Are algorithms with high time complexity ever used in the real world for small inputs?

Let's say we have a problem where a certain algorithm, let's call it algorithm_1, solves it in time complexity of O(n^2) and another algorithm, let's call it algorithm_2, solves it in time complexity O(n), but in reality we see that for n < 1000 algorithm_1 is faster and otherwise algorithm_2 is faster.

Why can't we just write code like this:

if ( n < 1000)
  do algorithm_1
  do algorithm_2

Is this a real thing programmers do or are there downsides for this?

On a smaller program this seems to be a good idea.


  • This does happen in the real world! For example, a famous sorting algorithm is Timsort:


    Details of the below implementation:

    We consider the size of the run as 32 and the input array is divided into sub-array.

    We one-by-one sort pieces of size equal to run with a simple insertion sort. After sorting individual pieces, we merge them one by one with the merge sort.

    We double the size of merged subarrays after every iteration.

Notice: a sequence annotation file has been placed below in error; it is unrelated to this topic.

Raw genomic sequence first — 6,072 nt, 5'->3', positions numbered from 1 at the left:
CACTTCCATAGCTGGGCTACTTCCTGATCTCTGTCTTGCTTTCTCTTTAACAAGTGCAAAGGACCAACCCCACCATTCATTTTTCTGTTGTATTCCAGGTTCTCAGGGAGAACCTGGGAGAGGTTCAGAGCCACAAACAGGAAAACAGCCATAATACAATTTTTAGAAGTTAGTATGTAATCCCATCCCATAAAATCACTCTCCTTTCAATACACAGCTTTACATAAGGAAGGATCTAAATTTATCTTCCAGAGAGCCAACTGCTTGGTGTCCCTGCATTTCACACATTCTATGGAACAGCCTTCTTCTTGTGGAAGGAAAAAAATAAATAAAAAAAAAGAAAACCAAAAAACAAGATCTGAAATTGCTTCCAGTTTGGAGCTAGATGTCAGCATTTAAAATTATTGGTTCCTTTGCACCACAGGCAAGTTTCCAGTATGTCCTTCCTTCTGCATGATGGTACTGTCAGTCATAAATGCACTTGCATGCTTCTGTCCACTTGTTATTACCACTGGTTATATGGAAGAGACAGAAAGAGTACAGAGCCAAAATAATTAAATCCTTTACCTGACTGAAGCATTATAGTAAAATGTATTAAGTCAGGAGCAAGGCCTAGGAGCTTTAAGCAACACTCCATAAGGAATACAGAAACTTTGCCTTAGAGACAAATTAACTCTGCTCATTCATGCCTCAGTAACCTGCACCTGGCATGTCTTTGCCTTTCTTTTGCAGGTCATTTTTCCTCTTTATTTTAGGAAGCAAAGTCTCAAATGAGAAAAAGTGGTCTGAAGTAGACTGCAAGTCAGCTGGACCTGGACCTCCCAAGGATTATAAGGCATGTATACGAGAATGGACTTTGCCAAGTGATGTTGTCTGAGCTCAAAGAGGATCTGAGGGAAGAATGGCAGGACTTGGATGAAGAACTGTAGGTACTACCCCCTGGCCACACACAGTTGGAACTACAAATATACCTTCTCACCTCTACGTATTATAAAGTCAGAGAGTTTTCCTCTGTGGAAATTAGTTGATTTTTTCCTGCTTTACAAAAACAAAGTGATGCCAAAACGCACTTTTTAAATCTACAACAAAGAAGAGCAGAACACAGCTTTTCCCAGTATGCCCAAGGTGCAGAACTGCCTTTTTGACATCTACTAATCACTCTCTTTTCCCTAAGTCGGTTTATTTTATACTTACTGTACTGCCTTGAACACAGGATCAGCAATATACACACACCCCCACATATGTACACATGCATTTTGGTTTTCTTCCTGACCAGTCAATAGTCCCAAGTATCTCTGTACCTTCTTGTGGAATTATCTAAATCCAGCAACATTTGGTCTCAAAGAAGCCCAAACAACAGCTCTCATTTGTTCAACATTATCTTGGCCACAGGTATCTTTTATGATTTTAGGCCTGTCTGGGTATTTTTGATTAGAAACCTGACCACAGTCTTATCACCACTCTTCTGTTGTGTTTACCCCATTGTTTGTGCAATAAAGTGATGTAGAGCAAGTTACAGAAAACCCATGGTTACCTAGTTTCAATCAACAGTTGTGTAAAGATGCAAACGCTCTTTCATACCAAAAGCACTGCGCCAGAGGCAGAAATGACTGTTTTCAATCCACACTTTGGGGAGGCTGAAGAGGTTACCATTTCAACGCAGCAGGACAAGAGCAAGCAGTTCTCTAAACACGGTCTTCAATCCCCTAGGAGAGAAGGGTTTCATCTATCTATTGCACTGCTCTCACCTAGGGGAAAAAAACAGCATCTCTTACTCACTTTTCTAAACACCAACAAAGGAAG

Insertion sort has complexity O(N^2) but is faster for tiny lists, Merge Sort has complexity O(N logN) so it is better for longer lists.


    Another example is introsort, the sort used in the C++ standard library:

    Introsort or introspective sort is a hybrid sorting algorithm that provides both fast average performance and (asymptotically) optimal worst-case performance. It begins with quicksort, it switches to heapsort when the recursion depth exceeds a level based on (the logarithm of) the number of elements being sorted and it switches to insertion sort when the number of elements is below some threshold. This combines the good parts of the three algorithms, with practical performance comparable to quicksort on typical data sets and worst-case O(n log n) runtime due to the heap sort. Since the three algorithms it uses are comparison sorts, it is also a comparison sort.

    More complexity downside

    The downside of using more algorithms for a single task is clearly increased complexity. It is worth it if you are writing standard library code for a programming language that will be re-used millions or even billions of times. For smaller projects focusing on saving developer time over machine time by implementing only one algorithm is often the better choice.